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Climate Reports Forecast Dire Future, Even If Action Is Taken

In the absence of aggressive government policies aimed at curbing greenhouse gas emissions, a number of leading organizations, including the United Nations, the World Bank and others, have begun issuing analyses that regard potentially dangerous temperature elevations as not just a possibility should the status quo prevail, but a near certainty even if things start to change.

The latest report, released Wednesday by the United Nations Environment Program, suggested that greenhouse gas emissions levels are currently around 14 percent above where they need to be by the end of the decade in order to avoid what many analysts believe could be a risky level of planetary warming.

That report comes on the heels of a study issued Tuesday by the Geneva-based World Meteorological Organization, which stated that human civilization has pumped roughly 375 billion tonnes, or metric tons, of carbon dioxide into the atmosphere since the dawn of the industrial age, when the extraction and combustion of fossil fuels began in earnest.

“These billions of tonnes of additional carbon dioxide in our atmosphere will remain there for centuries, causing our planet to warm further and impacting on all aspects of life on earth,” said WMO Secretary-General Michel Jarraud, in a statement issued Tuesday. “Future emissions will only compound the situation.”

On Sunday, the World Bank issued a report suggesting that the climate could warm a full 4 degrees by the end of the century — less than 90 years from now — even if countries fulfill the modest emissions-reduction pledges they’ve already made.

A 4-degree uptick in temperatures is significantly higher than what has long been deemed the maximum amount — 2 degrees Celsius, or 3.6 degrees Fahrenheit — that average global temperatures could rise while still maintaining a climate similar to that in which human civilization has evolved.

That number, measured against things as they existed before the industrial-scale use of fossil fuels got underway, was not considered absolute. But the best evidence seemed to suggest that keeping the Earth’s average temperature from rising much beyond 2 degrees was a worthy goal, not least because larger increases would raise the odds of many unpleasant things: forbidding sea levels, searing heat waves, grinding droughts and the like.

In subsequent years, some prominent scientists argued that even 2 degrees of warming would be disastrous.

But increasing evidence suggests that such distinctions may no longer matter.

Nearly 30 years after the benchmark was proffered, about half the distance to a 2-degree temperature increase, or about 0.8 degrees, has already been achieved. Further, enough carbon dioxide, the chief planet warming gas that arises when coal, oil and natural gas are burned, is already in the atmosphere to raise future temperatures by another 0.8 degrees, even if all the pollution stopped immediately.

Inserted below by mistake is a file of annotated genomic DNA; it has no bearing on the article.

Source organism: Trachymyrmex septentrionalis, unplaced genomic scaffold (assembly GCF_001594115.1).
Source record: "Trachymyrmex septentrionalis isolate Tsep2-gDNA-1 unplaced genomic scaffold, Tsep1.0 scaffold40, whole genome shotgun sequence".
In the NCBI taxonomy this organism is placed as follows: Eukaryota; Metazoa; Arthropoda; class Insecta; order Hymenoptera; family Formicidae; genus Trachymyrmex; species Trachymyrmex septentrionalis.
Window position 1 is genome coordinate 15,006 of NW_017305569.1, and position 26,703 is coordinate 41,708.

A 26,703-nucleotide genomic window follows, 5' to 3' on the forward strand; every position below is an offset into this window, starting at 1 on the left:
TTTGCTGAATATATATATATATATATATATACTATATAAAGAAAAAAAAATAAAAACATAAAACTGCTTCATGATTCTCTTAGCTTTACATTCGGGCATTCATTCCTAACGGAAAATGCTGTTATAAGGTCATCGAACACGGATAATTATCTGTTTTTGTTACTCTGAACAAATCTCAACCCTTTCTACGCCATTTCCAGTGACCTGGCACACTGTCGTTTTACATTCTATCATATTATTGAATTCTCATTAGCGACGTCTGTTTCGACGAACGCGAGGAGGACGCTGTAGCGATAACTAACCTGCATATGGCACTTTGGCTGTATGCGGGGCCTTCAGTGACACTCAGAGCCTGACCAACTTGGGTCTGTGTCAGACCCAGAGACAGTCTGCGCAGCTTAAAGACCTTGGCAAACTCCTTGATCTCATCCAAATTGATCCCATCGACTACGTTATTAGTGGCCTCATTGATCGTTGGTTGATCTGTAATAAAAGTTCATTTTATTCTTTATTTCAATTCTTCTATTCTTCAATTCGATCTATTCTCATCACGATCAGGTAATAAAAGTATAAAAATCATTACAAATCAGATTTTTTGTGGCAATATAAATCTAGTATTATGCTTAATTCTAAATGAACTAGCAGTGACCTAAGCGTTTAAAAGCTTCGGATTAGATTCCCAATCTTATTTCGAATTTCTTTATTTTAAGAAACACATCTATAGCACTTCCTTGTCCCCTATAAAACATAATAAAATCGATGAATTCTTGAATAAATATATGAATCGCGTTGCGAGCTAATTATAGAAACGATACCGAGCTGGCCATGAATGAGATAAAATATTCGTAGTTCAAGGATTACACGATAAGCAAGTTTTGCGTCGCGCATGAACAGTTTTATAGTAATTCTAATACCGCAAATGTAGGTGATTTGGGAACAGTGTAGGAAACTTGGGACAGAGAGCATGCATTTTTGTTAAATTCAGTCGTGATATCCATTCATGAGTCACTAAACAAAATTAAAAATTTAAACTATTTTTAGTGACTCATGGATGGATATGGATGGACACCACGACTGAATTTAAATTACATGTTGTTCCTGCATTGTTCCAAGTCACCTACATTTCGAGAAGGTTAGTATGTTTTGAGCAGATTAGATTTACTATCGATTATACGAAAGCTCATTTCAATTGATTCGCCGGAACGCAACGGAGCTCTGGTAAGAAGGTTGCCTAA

As it is, atmospheric levels of carbon dioxide are at an all-time high and are projected to continue booming.

Carbon dioxide is, of course, naturally present in the atmosphere — and necessary for retaining some of the sun’s warmth and creating a habitable climate. But all that extra, human-produced carbon dioxide is amplifying the natural greenhouse effect, and driving up the planetary thermostat.

So much so that PricewaterhouseCoopers, the global business consultancy, issued a report earlier this month that makes the 2-degree Celsius threshold appear quaint. That analysis, titled “Too Late for Two Degrees?,” suggested that while efforts to reduce the carbon intensity, or the amount of emissions per unit of GDP, of the world’s economies are making some modest gains, they are unfolding so slowly as to be negligible.

“Even doubling our current rate of decarbonization, would still lead to emissions consistent with 6 degrees of warming by the end of the century,” noted Leo Johnson, a partner in PwC’s Sustainability and Climate Change unit, in the report. “To give ourselves a more than 50 percent chance of avoiding 2 degrees will require a six-fold improvement in our rate of decarbonization.”

Put another way, the PwC researchers concluded, to have even a modest chance of staying within the 2-degree threshold, the global economy would need to reduce overall carbon intensity by 5.1 percent every year for the next 40 years.


Atmospheric carbon dioxide concentrations at Mauna Loa Observatory, Hawaii.

Reductions in overall carbon intensity have occurred — particularly during times of steep recession, when economies are producing less and, as such, burning fewer fossil fuels. But reductions of 5 percent have never been achieved in any year since World War II, the PwC report noted, much less year after year for decades. And given the fast-expanding and fossil-fuel dependent economies of countries like China and India, such reductions are exceedingly unlikely, the authors suggested.


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